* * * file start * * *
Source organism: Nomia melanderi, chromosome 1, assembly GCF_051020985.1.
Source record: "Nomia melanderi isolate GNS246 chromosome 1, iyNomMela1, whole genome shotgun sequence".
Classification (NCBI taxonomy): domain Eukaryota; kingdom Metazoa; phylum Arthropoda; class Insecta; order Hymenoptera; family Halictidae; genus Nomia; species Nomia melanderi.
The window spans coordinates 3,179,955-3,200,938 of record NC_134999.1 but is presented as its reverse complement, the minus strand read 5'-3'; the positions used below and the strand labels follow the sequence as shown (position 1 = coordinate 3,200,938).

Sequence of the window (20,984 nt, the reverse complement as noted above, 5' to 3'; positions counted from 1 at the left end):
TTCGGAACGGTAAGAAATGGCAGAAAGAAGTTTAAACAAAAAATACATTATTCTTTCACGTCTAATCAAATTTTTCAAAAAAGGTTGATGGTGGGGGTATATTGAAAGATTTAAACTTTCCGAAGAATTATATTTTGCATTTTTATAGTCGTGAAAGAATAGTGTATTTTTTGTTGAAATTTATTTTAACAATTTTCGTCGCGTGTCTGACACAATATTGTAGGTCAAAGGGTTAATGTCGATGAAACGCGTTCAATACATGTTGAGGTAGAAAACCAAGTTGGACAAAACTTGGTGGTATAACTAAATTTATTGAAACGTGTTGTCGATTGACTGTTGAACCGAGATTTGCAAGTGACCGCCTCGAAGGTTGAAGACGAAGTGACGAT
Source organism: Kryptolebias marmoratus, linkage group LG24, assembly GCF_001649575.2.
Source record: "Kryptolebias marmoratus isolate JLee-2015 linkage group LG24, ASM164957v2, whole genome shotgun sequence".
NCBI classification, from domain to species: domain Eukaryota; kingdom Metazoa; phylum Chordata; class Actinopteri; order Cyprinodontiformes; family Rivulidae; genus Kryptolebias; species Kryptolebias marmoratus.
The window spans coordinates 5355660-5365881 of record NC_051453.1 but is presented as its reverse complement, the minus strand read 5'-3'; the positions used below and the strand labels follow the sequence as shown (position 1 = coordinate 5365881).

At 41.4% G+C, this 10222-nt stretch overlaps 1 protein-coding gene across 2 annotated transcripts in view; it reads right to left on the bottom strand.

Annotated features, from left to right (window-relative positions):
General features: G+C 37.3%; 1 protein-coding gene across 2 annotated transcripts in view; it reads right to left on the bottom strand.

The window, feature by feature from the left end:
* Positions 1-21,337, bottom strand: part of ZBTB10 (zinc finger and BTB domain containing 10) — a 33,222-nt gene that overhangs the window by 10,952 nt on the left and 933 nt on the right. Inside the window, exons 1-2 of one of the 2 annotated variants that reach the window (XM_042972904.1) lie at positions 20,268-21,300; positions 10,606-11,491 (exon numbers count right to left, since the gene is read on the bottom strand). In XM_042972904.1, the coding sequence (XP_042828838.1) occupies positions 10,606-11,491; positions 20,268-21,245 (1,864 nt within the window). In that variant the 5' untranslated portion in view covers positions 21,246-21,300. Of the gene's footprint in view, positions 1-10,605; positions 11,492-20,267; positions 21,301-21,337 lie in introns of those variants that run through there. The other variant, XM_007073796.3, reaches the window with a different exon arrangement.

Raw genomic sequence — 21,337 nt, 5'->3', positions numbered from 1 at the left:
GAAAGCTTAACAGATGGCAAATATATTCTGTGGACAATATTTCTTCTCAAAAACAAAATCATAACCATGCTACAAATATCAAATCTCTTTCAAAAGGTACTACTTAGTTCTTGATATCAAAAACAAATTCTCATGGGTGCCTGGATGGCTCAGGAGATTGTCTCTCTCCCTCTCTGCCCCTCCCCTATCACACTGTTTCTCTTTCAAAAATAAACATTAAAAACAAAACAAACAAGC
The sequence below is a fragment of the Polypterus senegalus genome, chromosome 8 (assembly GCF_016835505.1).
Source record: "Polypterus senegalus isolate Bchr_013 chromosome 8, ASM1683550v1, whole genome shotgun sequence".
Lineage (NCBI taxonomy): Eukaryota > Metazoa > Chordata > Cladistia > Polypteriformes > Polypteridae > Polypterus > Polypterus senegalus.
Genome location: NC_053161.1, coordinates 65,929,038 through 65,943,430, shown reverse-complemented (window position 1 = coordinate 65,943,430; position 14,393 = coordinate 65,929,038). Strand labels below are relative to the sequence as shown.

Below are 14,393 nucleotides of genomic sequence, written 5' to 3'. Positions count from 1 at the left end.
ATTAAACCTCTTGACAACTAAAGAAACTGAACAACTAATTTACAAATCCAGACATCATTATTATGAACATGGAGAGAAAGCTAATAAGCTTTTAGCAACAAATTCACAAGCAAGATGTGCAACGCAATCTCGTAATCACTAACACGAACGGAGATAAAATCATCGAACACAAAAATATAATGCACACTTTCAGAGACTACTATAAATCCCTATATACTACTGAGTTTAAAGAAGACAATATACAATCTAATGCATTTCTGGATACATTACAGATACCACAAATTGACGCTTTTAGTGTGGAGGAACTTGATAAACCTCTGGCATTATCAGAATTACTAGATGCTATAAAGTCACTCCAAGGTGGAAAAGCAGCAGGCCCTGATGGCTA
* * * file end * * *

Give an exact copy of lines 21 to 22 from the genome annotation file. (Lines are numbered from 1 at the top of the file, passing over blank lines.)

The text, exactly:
Genome location: NC_053161.1, coordinates 65,929,038 through 65,943,430, shown reverse-complemented (window position 1 = coordinate 65,943,430; position 14,393 = coordinate 65,929,038). Strand labels below are relative to the sequence as shown.

Below are 14,393 nucleotides of genomic sequence, written 5' to 3'. Positions count from 1 at the left end.